MALT | Low Frequency Grounding / Earthing Analysis

The MALT computation module is ideal for analyzing electrically small power system grounding networks for low frequency applications. It can also be used to investigate potentials and currents diverted (transferred) to nearby buried metallic structures. MALT is one of the main components of the AutoGround , MultiGround , AutoGrid Pro , and AutoGroundDesign software packages.

Technical Description

The MALT computation module assumes that the conductors and metallic plates (for perfect, uniform and horizontally layered soils) that are part of the same electrode (such as the main grounding system) are at the same potential without taking inductive effects or potential drops along these components into consideration (i.e., each electrode is equipotential). It is worth mentioning, however, that all metallic conductors, plates or structures can be specified in different electrodes, such as Main, Return and various so-called Buried Structures.

Finite volumes of soils in MALT.

Technical Highlights

The main features of MALT are as follows:

  • Availability of multiple soil models with one, two or more horizontal or vertical layers. It is also possible to model soil structures with complex geometries, such as spherically or cylindrically layered soils, soils with an inclined layer or in the shape of layered spheroids (oblate or prolate), and soils with finite volumes of various resistivities ideal for modelling substation backfill sites, dams, rivers or lakes, for example.

    Using MALT, you can model vertical, horizontal, cylindrical, spherical, or spheroidal multilayered soils, soils with an inclined layer as well as embedded arbitrary finite volumes in uniform and horizontally multilayered soil.

  • Any number of electrodes can be specified, whether they are energized or not.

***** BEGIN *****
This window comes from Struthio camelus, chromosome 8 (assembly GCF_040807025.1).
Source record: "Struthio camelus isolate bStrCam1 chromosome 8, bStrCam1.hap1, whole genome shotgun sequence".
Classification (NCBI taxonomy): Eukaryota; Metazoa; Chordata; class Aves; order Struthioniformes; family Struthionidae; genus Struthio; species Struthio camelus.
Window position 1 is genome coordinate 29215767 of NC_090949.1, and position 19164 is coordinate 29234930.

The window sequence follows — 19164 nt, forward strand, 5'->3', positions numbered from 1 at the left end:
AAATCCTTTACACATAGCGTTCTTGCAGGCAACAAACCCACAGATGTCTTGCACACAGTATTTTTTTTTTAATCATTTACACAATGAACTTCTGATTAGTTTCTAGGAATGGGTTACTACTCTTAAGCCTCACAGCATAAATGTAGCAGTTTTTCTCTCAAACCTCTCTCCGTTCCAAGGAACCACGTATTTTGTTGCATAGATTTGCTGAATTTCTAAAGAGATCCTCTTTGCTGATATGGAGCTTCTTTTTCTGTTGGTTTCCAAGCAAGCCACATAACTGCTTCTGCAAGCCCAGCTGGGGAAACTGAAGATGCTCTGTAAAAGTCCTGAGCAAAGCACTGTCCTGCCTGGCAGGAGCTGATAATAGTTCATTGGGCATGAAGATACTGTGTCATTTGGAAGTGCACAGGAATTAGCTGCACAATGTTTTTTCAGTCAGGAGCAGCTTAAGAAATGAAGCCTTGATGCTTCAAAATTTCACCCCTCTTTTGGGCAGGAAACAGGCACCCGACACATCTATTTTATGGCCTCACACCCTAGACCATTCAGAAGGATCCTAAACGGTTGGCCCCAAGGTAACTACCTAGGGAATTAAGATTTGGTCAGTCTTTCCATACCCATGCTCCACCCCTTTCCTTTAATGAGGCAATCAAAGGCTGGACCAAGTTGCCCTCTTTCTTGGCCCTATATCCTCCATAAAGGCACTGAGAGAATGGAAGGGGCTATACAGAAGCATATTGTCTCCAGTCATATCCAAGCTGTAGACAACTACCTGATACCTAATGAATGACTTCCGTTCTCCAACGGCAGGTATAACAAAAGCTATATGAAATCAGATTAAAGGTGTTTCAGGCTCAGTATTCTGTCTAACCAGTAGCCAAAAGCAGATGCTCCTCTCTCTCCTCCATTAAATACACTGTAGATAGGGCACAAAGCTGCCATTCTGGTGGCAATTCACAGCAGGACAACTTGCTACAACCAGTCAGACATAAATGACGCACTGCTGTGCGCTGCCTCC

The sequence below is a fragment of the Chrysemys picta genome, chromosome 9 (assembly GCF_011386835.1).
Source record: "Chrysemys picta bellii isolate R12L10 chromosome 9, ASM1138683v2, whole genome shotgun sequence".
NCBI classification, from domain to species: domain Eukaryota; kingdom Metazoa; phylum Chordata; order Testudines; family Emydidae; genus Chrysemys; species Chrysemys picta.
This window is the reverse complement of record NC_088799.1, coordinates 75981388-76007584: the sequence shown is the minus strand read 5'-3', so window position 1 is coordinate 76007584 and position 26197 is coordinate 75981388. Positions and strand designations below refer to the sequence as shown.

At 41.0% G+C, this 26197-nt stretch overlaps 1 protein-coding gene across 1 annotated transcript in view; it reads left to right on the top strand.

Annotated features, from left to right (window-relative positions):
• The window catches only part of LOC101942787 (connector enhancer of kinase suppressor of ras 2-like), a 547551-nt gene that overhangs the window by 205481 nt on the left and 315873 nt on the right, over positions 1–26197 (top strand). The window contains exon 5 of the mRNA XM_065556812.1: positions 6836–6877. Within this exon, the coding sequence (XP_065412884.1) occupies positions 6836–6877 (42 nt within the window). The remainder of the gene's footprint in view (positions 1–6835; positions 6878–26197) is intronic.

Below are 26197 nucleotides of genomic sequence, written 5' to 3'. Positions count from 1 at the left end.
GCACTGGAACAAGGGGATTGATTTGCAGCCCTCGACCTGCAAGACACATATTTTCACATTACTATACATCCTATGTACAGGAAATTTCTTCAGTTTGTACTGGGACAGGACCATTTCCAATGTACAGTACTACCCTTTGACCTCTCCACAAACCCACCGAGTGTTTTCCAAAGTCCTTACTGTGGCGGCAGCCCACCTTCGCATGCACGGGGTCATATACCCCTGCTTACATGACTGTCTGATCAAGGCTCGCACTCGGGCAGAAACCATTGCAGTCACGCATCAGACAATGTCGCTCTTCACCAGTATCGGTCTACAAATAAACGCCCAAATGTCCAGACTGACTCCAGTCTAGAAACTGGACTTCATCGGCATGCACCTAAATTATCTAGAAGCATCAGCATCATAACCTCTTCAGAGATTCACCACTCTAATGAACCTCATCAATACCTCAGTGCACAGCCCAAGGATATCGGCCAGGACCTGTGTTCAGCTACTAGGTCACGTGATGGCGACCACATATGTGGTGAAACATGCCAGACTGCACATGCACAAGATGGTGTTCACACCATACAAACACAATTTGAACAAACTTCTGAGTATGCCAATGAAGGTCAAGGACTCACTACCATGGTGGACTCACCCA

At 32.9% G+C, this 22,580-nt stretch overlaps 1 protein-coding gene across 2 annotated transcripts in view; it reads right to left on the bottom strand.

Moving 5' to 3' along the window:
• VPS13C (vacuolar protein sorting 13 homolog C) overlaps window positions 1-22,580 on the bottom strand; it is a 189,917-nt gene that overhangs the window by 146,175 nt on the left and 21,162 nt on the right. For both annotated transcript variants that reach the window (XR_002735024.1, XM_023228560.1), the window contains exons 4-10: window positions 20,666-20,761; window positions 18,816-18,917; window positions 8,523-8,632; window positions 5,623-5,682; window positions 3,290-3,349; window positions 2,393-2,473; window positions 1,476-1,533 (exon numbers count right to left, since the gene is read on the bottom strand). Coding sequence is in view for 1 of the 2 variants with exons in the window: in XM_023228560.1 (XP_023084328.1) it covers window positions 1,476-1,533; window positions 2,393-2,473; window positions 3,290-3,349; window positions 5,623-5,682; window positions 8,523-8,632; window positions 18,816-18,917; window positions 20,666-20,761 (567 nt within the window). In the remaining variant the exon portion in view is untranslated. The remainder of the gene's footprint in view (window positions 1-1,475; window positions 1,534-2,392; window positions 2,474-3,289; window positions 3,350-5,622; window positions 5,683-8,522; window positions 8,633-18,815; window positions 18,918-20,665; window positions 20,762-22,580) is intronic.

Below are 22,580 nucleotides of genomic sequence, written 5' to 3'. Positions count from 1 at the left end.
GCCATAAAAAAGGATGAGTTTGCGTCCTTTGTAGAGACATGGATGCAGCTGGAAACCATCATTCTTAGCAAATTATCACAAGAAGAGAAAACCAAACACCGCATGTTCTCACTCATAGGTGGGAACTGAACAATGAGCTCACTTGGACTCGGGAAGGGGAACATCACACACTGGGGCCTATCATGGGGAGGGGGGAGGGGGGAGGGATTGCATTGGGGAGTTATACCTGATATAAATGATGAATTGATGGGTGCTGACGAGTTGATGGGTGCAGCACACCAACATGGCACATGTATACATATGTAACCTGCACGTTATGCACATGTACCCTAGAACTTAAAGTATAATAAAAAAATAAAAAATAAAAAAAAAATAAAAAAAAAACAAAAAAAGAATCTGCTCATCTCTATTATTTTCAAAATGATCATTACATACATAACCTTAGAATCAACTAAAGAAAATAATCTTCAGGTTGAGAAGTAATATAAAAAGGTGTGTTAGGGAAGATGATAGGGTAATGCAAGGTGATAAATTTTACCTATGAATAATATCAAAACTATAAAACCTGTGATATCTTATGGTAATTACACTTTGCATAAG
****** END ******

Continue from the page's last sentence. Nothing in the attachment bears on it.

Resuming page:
• The conductors and metallic plates can be located arbitrarily in the soil.
  • Each electrode can be energized individually with the desired current or potential (GPR) source.
  • Ground impedance measurements can be interpreted in non-uniform soils using the fall-of-potential method or other techniques.
  • Electrostatic studies involving conductors and plates (energized or not) above a perfect ground plane can be carried out, optionally in the presence of an external electric field.
  • Conductors and metallic plates can be bare or covered with various coating types.

Technical Features

  • Systems are modeled as a network of lossless cylindrical conductors and metallic plates freely directed either in space (for perfect soil model) or in soil for grounding studies.
  • Horizontally layered soils, vertically layered soils, spherically layered soils and spheroidal (oblate or prolate) layered soils can have any number of different layers, with arbitrary resistivity contrasts. Inclined layers, cylindrical layers and arbitrary, prismatic volumes of soil (finite volumes) with any resistivity value can be embedded in the native soil (for uniform and horizontally layered soil models).
  • Computes the ground potential rise (GPR) of every independent system of the grounding network, the earth leakage current along every conductor segment and plate patch, and the potentials, electric field and current density at each specified point in the soil or at the earth surface.
  • The grounding systems can be any arbitrary group of metallic structures. Each structure can be energized or not and can have potential rises that are different from each other.

Using MALT, you can model arbitrary groups of metallic structures.